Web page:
Joan Osborne set the world on fire for a few minutes back in the '90s with her reading of Eric Bazilian's "One of Us," a single that dominated the charts for the better part of a year and continues to get radio play. The album, Relish, sold into the millions, making everybody and her brother (especially the folks at her label Interscope) think she was going to be a superstar. It didn't work out that way. Despite being one of the greatest R&B and soul singers around (before she played in the big leagues she issued a few independent recordings on her own Womanly Hips label that offer stellar proof of this), she got her rep as a pop singer; worse yet, as part of the '90s wave of female acts who dominated the charts for a little while and was a part of the first Lilith Fair, while singing pop songs at half power no less. She recorded one more album for Interscope (which is owned by Universal). Despite being an integral part of the film -- and soundtrack -- for Standing in the Shadows of Motown, no tracks from that fine score are here. Instead, There are five cuts from Relish, three from her sophomore effort Righteous Love, her own awful "Baby Love," from the soundtrack "For The Love of the Game" which was remixed a year later for Righteous Love, and a pair of covers that offer solid proof of Osborne's great gift: an unreleased cover of "Spooky" (demo-sounding) cut in 1998, and a live version of the soul classic "Son of a Preacher Man," from her own Soul Show disc that ended up being part of a hastily cribbed together compilation from her early records called Early Recordings. 20th Century Masters -- Millennium Collection is budget-cheap, but other than those looking for the hit, (which is available on any number of compilations not only by her, but in various-artists comps and hit singles sets galore) there is little reason to even consider this collection.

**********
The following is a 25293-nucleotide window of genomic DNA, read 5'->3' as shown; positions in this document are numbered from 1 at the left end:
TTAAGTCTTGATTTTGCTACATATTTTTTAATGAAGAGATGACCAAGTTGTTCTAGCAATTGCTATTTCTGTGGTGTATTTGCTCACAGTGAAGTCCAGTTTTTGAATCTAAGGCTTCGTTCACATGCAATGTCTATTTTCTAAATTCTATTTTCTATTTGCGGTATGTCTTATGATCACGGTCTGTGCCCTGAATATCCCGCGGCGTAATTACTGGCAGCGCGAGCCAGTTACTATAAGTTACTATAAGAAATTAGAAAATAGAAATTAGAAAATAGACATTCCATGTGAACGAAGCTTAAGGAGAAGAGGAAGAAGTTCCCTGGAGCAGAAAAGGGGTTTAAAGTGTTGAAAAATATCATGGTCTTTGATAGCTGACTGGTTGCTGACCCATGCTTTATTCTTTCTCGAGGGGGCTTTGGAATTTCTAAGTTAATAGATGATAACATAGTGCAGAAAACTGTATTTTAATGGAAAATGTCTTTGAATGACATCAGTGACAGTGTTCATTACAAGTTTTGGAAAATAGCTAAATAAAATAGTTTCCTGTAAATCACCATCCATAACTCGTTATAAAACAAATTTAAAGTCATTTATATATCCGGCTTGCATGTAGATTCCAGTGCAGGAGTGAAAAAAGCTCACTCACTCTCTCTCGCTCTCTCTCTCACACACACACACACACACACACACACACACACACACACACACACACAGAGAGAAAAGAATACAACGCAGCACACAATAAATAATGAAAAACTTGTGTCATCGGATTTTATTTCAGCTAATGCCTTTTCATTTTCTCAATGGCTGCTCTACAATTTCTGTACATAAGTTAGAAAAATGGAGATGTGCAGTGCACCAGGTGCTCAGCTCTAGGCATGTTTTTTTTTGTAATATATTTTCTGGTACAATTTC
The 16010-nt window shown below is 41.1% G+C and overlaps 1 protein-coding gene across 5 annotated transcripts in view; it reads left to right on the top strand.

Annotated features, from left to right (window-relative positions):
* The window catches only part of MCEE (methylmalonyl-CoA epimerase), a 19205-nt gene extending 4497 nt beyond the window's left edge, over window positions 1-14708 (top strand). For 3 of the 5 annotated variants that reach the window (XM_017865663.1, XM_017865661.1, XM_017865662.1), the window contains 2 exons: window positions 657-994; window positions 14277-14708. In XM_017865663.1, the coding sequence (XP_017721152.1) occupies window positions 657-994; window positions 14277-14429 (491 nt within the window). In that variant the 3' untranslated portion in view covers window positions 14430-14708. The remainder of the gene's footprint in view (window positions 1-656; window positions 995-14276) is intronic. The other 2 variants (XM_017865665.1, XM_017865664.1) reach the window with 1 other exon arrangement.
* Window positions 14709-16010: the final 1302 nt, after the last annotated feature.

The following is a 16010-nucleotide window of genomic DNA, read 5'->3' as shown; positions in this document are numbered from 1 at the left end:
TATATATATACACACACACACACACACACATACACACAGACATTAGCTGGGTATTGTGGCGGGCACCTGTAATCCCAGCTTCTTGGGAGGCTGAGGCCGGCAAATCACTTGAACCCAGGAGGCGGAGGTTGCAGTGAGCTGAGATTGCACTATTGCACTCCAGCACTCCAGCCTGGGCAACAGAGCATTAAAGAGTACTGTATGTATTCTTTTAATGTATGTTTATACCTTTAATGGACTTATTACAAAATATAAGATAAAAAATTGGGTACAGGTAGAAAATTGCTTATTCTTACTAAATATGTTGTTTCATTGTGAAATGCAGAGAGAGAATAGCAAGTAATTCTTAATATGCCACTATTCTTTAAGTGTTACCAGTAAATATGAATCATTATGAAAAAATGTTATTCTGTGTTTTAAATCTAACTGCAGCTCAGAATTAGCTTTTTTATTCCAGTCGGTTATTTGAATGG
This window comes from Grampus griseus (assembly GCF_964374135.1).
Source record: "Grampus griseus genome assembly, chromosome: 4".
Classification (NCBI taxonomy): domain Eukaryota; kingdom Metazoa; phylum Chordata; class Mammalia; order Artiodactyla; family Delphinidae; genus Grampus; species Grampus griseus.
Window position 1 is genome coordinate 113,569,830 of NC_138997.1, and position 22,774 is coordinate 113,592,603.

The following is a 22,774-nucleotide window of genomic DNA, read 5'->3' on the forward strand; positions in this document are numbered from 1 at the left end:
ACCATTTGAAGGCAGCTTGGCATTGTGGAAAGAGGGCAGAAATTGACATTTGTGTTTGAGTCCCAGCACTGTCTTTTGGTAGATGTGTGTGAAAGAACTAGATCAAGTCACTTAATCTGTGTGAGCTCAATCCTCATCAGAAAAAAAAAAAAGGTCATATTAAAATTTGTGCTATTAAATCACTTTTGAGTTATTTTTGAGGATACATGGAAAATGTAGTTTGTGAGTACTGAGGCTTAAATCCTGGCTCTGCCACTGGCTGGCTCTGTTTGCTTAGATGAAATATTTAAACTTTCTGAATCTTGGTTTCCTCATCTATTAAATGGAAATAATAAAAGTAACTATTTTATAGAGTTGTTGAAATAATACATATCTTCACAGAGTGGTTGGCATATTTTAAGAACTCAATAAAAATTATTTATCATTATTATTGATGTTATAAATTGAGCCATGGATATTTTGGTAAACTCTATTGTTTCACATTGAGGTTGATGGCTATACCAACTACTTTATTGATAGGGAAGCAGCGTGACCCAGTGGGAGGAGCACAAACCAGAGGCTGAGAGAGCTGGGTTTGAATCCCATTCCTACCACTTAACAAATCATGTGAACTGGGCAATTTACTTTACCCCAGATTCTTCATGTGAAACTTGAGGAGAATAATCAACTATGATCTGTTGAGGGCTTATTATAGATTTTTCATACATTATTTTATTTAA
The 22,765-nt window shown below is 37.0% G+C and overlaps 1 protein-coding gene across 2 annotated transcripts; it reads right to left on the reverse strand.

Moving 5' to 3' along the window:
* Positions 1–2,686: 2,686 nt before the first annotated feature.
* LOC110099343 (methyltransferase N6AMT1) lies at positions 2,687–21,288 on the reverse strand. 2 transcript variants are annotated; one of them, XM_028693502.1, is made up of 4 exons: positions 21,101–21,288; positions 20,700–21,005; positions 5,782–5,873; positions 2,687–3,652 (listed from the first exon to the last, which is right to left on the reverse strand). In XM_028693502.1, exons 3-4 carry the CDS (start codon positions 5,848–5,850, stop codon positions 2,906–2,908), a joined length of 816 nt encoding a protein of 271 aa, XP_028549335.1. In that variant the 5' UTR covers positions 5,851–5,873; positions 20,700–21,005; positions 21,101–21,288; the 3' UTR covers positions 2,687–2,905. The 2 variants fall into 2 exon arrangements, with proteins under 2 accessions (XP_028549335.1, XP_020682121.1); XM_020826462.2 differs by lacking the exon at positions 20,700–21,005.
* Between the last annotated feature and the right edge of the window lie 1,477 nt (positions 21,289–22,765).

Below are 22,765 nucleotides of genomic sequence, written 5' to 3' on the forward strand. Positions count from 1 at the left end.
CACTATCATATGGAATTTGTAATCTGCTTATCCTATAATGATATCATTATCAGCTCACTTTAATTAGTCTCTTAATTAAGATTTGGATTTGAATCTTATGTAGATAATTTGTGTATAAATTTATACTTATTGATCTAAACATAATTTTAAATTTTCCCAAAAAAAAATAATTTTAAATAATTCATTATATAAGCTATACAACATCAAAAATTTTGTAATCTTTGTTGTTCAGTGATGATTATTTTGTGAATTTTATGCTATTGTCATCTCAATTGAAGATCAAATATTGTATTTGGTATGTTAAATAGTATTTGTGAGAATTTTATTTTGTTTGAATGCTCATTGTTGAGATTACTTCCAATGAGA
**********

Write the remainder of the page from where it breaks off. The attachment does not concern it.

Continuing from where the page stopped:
AllMusic Review by Thom Jurek